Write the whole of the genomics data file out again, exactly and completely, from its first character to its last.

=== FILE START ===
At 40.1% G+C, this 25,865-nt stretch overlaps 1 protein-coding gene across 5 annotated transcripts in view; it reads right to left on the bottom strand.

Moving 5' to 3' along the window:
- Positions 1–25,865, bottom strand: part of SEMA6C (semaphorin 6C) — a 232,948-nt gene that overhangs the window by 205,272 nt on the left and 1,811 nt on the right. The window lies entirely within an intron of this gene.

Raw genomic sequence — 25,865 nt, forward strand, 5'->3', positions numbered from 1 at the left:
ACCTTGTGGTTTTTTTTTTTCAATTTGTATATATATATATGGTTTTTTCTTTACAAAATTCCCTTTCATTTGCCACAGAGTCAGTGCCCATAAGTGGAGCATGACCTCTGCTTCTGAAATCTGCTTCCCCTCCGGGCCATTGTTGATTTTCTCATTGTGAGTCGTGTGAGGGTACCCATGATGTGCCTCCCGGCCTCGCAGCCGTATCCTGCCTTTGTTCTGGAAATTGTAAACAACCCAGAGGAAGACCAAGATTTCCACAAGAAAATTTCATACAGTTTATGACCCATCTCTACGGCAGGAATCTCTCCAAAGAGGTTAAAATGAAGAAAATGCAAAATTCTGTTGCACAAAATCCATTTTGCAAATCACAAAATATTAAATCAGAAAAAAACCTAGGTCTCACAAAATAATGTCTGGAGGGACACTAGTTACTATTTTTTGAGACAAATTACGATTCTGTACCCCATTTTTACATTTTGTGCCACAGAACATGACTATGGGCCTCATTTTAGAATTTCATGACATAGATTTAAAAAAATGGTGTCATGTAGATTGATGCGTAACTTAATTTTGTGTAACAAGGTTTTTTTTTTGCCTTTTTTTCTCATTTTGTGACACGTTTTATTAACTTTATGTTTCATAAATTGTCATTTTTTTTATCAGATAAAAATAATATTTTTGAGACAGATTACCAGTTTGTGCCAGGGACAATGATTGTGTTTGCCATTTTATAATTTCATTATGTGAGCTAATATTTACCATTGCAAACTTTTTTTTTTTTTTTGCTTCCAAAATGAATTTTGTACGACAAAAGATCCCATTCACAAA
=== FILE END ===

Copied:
At 40.1% G+C, this 25,865-nt stretch overlaps 1 protein-coding gene across 5 annotated transcripts in view; it reads right to left on the bottom strand.

Moving 5' to 3' along the window:
- Positions 1–25,865, bottom strand: part of SEMA6C (semaphorin 6C) — a 232,948-nt gene that overhangs the window by 205,272 nt on the left and 1,811 nt on the right. The window lies entirely within an intron of this gene.

Raw genomic sequence — 25,865 nt, forward strand, 5'->3', positions numbered from 1 at the left:
ACCTTGTGGTTTTTTTTTTTCAATTTGTATATATATATATGGTTTTTTCTTTACAAAATTCCCTTTCATTTGCCACAGAGTCAGTGCCCATAAGTGGAGCATGACCTCTGCTTCTGAAATCTGCTTCCCCTCCGGGCCATTGTTGATTTTCTCATTGTGAGTCGTGTGAGGGTACCCATGATGTGCCTCCCGGCCTCGCAGCCGTATCCTGCCTTTGTTCTGGAAATTGTAAACAACCCAGAGGAAGACCAAGATTTCCACAAGAAAATTTCATACAGTTTATGACCCATCTCTACGGCAGGAATCTCTCCAAAGAGGTTAAAATGAAGAAAATGCAAAATTCTGTTGCACAAAATCCATTTTGCAAATCACAAAATATTAAATCAGAAAAAAACCTAGGTCTCACAAAATAATGTCTGGAGGGACACTAGTTACTATTTTTTGAGACAAATTACGATTCTGTACCCCATTTTTACATTTTGTGCCACAGAACATGACTATGGGCCTCATTTTAGAATTTCATGACATAGATTTAAAAAAATGGTGTCATGTAGATTGATGCGTAACTTAATTTTGTGTAACAAGGTTTTTTTTTTGCCTTTTTTTCTCATTTTGTGACACGTTTTATTAACTTTATGTTTCATAAATTGTCATTTTTTTTATCAGATAAAAATAATATTTTTGAGACAGATTACCAGTTTGTGCCAGGGACAATGATTGTGTTTGCCATTTTATAATTTCATTATGTGAGCTAATATTTACCATTGCAAACTTTTTTTTTTTTTTTGCTTCCAAAATGAATTTTGTACGACAAAAGATCCCATTCACAAA